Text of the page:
Chart #1 - Home Ownership
Chart #2 - Neighbourhood Comparison #1
Chart #3 - Neighbourhood Comparison #2
Chart #4 - How Many Grow What?
Chart #5 - How Many Grow How Much?
Chart #6 - Education of 14 Best Growers
Chart #7 - Mid or higher issues concerns
Chart #8 - Best Food Growers’ Food Choices
Chart #9 - Best Growers’ Income
Chart #10 - Confidence in Growing
Chart #11 - Money Saving Behaviours
Chart #12 - Income Distribution
Chart #13 - Income to Age
Chart #14 - Types of Food by Income
Chart #15 - Why They Grow
Chart #16 - Organic Perceptions
Chart #17 - How Many Buy How Much Organic?
Chart #18 - Local Food Purchased
Chart #19 - Why they do not grow
Chart #20 - Would Grow More If…
Chart #21 - Gardening Training
Chart #22 - Most valuable training resource
Chart #23 - Composters
Chart #24 - Free Compost delivered please
Chart #25 - Time Factors
Chart #26 - Fresh Cooking by Those in Need of More Time
Chart #27 - Meal Planning by Those in Need of More Time
Chart #28 - Types of Food Grown by Age
Chart #29 - Allotments
Chart #30 - Why No Allotments
Chart #31 - N1 and N4 comparison, allotment problems

Chapter 1 - Introduction, Literature Review and Context

A poll commissioned by the RHS in 2004 found,

“80% of the British population has access to a garden … of the 20% that don’t, half of them wish that they did … of those that had a garden only 2/3’s actively looked after it in any way and of that 2/3’s, less than half grow anything edible at all … the complaint was, from those that didn’t, is that they didn’t have time … but nevertheless they had time to work incredibly long hours to earn money to buy food, a third of which would be thrown away.” (Don 2008)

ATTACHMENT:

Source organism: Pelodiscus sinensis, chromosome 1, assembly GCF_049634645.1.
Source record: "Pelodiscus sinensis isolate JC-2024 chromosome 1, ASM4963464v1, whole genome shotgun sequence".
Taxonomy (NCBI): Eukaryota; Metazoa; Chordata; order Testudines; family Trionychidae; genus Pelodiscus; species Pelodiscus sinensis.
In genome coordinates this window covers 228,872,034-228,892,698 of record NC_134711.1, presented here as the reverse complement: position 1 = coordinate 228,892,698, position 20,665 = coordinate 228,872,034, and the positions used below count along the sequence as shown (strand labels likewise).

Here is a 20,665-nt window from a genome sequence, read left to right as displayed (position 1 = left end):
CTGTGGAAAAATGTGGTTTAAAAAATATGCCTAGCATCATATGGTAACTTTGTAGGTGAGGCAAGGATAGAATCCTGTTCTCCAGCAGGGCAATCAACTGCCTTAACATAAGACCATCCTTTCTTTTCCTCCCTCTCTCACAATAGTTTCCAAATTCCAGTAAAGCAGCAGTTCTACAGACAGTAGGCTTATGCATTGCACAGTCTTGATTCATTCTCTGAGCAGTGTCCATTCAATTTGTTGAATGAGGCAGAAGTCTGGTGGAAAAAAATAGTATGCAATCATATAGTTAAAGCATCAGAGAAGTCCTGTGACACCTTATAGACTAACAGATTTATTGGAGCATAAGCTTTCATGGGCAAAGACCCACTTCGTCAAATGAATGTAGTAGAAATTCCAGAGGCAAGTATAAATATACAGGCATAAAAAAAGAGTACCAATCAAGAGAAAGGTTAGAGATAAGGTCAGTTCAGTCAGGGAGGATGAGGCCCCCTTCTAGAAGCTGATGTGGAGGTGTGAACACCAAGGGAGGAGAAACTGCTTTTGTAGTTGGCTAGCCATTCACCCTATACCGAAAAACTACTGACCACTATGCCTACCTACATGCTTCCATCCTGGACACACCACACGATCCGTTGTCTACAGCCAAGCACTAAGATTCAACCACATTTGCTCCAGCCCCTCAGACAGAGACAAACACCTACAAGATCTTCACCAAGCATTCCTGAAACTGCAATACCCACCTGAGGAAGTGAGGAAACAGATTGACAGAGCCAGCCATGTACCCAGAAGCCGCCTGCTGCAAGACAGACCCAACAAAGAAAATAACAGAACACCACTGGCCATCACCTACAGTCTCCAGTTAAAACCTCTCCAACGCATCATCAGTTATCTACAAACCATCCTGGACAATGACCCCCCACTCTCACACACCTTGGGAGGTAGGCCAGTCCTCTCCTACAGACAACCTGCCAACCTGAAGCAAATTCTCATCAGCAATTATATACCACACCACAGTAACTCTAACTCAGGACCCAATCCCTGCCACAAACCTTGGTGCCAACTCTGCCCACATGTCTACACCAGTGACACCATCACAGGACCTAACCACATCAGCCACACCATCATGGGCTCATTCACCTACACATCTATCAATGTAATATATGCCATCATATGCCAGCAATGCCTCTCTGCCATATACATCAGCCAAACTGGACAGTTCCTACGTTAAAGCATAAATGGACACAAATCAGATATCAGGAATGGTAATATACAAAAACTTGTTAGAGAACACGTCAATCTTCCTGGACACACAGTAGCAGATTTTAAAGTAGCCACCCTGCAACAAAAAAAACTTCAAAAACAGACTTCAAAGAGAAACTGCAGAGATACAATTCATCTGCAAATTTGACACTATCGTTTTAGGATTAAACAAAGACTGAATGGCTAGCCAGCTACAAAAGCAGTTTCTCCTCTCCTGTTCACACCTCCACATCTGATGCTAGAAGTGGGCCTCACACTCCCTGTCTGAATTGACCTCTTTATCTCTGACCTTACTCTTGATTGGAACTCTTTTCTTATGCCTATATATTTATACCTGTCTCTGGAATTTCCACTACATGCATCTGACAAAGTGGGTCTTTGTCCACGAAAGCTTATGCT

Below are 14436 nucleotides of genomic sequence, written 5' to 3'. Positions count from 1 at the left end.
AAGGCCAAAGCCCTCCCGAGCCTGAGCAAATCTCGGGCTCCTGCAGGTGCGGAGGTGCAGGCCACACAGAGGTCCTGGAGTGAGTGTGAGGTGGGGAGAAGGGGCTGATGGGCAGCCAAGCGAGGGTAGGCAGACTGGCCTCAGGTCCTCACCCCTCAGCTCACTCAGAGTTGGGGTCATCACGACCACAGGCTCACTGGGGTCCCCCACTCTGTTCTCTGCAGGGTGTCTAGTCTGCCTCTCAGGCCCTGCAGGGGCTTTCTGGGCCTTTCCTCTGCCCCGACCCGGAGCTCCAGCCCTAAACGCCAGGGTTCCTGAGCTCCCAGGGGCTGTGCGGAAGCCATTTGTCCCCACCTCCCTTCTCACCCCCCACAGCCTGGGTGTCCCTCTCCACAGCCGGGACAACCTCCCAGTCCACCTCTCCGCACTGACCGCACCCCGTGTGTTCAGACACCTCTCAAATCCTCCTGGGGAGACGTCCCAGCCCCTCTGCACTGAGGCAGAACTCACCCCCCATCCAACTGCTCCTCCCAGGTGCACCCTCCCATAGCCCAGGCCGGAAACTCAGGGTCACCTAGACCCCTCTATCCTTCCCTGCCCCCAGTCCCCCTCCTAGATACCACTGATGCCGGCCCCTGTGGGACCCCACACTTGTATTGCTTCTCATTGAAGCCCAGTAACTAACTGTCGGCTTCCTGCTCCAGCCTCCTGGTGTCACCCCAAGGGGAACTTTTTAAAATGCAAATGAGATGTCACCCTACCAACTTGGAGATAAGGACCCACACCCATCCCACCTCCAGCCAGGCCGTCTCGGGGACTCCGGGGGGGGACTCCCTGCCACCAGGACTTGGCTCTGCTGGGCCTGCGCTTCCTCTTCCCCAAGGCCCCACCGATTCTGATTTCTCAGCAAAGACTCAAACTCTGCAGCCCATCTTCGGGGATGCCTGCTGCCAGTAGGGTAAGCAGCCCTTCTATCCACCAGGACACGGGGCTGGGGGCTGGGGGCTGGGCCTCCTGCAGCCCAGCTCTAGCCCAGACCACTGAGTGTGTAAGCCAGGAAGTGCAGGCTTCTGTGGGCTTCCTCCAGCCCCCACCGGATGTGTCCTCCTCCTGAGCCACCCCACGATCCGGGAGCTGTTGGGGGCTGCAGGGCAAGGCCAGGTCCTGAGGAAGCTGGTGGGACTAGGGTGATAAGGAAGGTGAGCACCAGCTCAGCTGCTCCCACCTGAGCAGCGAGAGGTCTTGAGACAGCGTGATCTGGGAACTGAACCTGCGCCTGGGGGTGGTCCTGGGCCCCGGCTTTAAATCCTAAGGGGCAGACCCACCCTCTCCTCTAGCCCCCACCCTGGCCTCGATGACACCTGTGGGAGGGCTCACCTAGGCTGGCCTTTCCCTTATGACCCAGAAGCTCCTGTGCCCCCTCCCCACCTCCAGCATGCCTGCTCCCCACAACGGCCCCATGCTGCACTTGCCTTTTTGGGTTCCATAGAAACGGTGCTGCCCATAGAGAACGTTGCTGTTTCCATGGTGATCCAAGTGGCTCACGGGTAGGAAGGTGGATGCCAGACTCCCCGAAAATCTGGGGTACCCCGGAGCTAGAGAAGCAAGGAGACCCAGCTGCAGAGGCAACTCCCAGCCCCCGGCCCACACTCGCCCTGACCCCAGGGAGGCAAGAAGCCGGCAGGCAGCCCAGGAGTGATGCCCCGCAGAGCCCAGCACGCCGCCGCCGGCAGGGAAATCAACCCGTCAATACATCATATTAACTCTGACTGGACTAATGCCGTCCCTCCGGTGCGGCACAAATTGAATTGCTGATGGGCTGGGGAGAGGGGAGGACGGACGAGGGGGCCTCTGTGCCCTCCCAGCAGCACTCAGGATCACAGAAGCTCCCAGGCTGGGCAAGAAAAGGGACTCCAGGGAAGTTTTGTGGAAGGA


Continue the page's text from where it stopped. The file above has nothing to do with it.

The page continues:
According to that survey only 20% of the British population grow food of any type.
Within living memory most of our food was grown locally and prepared in the family kitchen. Nowadays we have become almost completely dependent upon food supply chains spanning continents and oceans, using vast amounts of cheap fossil fuels. Food security depends not on our neighbours or fellow citizens but upon a tottering system of global finance and fossil fuel extraction.

As we increase our reliance on energy imports, so food grown or manufactured in this country will, relying as it does on energy inputs, be inherently import dependent. … measures to reduce the dependence of the food sector on energy inputs will … also increase food security.” (Garnett 2008 p.38)

If we look at just one staple crop, wheat, fossil fuels are used to manufacture and transport the agricultural chemicals involved, to harvest the crop, to dry the crop, to move the crop to processing facilities, to mill the crop, and to deliver the product. Even as far back as 1975, by the time the crop had been processed into a marketable product, procured and consumed, 37.6% of the energy embodied in a loaf of white bread had been expended on fertilisers and transport. (Chapman 1975 p.23)

More recent British and Dutch studies found the total amount of energy required and equivalent GHG emitted by the typical household for food consumption was roughly equal to energy use for all other household needs including the family car, a luxury also implicated in food chain emissions. (Vale 2000 Kramer K.J. et al., 1999 pgs.23-24)